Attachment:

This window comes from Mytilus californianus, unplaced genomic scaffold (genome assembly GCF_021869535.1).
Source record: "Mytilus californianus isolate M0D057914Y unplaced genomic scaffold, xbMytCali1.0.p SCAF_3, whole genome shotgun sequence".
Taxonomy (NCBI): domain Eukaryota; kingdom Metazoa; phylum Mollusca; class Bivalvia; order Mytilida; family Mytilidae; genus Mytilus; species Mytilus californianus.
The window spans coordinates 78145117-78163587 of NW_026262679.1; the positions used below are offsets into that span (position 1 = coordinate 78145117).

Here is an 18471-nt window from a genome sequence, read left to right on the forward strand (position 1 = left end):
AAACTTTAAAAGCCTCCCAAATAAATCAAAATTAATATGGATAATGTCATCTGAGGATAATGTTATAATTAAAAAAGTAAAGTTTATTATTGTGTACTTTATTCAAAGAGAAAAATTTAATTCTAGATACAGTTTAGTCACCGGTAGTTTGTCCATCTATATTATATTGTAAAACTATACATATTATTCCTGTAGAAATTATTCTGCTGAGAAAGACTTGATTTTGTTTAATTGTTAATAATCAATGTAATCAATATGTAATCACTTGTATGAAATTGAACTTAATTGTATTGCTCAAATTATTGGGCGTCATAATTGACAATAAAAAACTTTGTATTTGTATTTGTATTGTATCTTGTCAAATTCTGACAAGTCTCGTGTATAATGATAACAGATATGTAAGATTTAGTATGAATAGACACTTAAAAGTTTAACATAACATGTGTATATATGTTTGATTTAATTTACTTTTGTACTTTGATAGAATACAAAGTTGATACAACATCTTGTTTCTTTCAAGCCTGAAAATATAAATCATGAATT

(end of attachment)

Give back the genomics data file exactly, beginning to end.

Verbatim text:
This window comes from Mytilus californianus, unplaced genomic scaffold (genome assembly GCF_021869535.1).
Source record: "Mytilus californianus isolate M0D057914Y unplaced genomic scaffold, xbMytCali1.0.p SCAF_3, whole genome shotgun sequence".
Taxonomy (NCBI): domain Eukaryota; kingdom Metazoa; phylum Mollusca; class Bivalvia; order Mytilida; family Mytilidae; genus Mytilus; species Mytilus californianus.
The window spans coordinates 78145117-78163587 of NW_026262679.1; the positions used below are offsets into that span (position 1 = coordinate 78145117).

Here is an 18471-nt window from a genome sequence, read left to right on the forward strand (position 1 = left end):
AAACTTTAAAAGCCTCCCAAATAAATCAAAATTAATATGGATAATGTCATCTGAGGATAATGTTATAATTAAAAAAGTAAAGTTTATTATTGTGTACTTTATTCAAAGAGAAAAATTTAATTCTAGATACAGTTTAGTCACCGGTAGTTTGTCCATCTATATTATATTGTAAAACTATACATATTATTCCTGTAGAAATTATTCTGCTGAGAAAGACTTGATTTTGTTTAATTGTTAATAATCAATGTAATCAATATGTAATCACTTGTATGAAATTGAACTTAATTGTATTGCTCAAATTATTGGGCGTCATAATTGACAATAAAAAACTTTGTATTTGTATTTGTATTGTATCTTGTCAAATTCTGACAAGTCTCGTGTATAATGATAACAGATATGTAAGATTTAGTATGAATAGACACTTAAAAGTTTAACATAACATGTGTATATATGTTTGATTTAATTTACTTTTGTACTTTGATAGAATACAAAGTTGATACAACATCTTGTTTCTTTCAAGCCTGAAAATATAAATCATGAATT